Saudi authorities accuse most of the Rohingya people of having provided fake documentation in a bid to enter the Arab country for work and also to flee the harsh conditions they faced back in Myanmar, their country of origin.
Myanmar has for decades refused to offer the Rohingya passports. Many of the Rohingya locked up in the Shumaisi detention center entered Saudi Arabia with Bangladeshi passports, while others came with documents from different South Asian countries, including Bhutan, India, Pakistan and Nepal.
Riyadh reportedly intend to deport the Rohingya detainees to those countries, even if they have never been there before.
It was not clear whether the countries would take them, and what conditions await the Rohingya if they did.
The prison authorities have taken away all the blankets and bedding from the center since Monday and begun “mentally torturing” the detainees, they told MEE through phones reportedly smuggled into the center.
A new training project in southeast Bangladesh to promote self-reliance among women in communities hosting refugees as well as among Rohingya refugee women has become operational in Cox’s Bazar. The project is potentially a game-changer for women in these communities. It is being supported by UNHCR, the UN Refugee Agency.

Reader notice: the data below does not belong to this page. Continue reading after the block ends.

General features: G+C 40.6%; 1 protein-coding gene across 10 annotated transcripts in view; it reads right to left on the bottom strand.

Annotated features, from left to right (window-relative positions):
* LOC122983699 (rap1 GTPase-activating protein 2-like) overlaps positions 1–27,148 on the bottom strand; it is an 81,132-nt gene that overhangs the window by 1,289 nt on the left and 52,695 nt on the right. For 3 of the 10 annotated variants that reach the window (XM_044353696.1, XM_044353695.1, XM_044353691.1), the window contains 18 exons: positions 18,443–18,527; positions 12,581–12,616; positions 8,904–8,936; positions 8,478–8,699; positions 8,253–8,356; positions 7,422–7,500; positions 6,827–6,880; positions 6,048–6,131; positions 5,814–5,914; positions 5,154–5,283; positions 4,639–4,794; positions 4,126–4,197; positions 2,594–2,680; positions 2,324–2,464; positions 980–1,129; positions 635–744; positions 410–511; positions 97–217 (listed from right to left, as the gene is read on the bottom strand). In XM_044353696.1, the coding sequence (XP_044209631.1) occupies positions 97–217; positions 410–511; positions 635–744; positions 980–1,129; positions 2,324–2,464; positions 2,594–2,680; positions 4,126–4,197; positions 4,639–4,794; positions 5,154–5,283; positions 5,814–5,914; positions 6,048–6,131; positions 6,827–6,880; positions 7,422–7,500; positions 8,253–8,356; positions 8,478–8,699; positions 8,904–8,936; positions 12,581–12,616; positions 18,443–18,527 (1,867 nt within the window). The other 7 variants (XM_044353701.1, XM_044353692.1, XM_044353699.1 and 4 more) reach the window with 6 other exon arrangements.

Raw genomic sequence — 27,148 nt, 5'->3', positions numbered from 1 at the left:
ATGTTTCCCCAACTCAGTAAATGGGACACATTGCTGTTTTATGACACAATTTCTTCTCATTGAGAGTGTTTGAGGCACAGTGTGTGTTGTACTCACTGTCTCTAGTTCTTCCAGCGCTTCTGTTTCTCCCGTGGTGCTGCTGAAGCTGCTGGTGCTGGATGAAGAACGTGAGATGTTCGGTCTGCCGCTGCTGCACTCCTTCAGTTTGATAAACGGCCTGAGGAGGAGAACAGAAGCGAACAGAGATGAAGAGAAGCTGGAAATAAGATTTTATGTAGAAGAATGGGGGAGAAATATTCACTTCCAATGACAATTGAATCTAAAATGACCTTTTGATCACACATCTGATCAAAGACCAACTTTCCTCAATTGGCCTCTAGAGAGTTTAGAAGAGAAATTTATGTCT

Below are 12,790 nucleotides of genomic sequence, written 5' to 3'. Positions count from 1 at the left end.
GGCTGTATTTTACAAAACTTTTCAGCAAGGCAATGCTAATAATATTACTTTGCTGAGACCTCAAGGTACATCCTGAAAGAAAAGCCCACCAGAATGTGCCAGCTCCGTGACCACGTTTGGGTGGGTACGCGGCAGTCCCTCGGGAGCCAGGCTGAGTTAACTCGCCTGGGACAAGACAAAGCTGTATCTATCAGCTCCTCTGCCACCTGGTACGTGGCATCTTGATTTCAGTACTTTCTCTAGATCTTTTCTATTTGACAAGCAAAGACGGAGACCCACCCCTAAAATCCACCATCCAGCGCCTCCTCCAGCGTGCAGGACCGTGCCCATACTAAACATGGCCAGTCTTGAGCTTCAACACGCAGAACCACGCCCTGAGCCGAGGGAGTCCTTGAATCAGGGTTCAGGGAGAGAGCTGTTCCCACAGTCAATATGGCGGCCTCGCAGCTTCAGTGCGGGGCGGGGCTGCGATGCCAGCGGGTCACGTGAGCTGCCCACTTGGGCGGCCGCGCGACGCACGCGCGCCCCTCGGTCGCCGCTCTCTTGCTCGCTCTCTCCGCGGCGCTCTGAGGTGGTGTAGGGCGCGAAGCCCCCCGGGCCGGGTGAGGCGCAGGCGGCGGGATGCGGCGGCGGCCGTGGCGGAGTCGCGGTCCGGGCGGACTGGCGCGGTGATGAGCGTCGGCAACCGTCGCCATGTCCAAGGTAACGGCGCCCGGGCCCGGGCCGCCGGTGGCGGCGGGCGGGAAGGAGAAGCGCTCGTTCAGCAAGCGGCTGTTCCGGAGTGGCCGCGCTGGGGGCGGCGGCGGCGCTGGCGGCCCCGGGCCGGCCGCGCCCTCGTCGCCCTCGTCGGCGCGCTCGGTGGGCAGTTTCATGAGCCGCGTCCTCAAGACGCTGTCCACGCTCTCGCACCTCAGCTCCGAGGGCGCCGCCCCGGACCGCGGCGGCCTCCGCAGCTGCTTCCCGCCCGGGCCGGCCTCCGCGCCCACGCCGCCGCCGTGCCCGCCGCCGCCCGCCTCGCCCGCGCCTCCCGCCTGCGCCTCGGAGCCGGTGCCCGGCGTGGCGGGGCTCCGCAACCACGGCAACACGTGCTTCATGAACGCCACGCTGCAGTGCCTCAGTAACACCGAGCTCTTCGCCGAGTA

UNHCR has teamed up with the Ayesha Abed Foundation (AAF) – the humanitarian arm of our NGO partner BRAC – to support a programme designed to provide income opportunities by developing skills in craft production.
The project formally began in February. It is now being scaled up. At the main, recently opened, training facility centre in Ukhiya, local Bangladeshi women are taught silk screen, block printing and tailoring. Eighteen sub-centres are being opened in other areas of Cox’s Bazar as well as in the refugee camps where refugee women will produce different designs of hand embroidery.
By the end of the first year, the goal is to train 500 women – half of whom are refugees. The ambition is that, if the project is successful, it could expand to train hundreds more. The women receive a small stipend during the six-month training period. UNHCR is funding the programme, but it is hoped the project can break even in the future.
Myanmar troops seized an Arakan Army training camp the hills of turbulent Rakhine state’s Mrauk-U township on Saturday, including weapons, ammunition, and food reserves, a government military spokesman said, though a representative for the rebel group denied the claim, suggesting that it was a fabrication.
Brigadier General Win Zaw Oo, spokesman for the military’s Western Regional Command which is responsible for Rakhine state, told RFA’s Myanmar Service that the AA set up the base east of Pan Myaung village as a temporary camp while fighting government soldiers.
“We have been trying to capture the facility step-by-step since March 19 during [our] clearance operations,” he said. “We first had armed engagements with them before we captured it around 2:30 p.m. yesterday.”
“As it was announced, we found huts and residential facilities for 200-300 people and trenches,” he said. “We also found some equipment used for training.”
Win Zaw Oo said the seizure of the camp was the second training facility the Myanmar Army had captured in its battles with the AA which escalated early this year after Arakan fighters carried out deadly attacks on police outposts in northern Rakhine.
Myanmar forces took hold of the other camp east of Tain Nyo village north of Mrauk-U in March.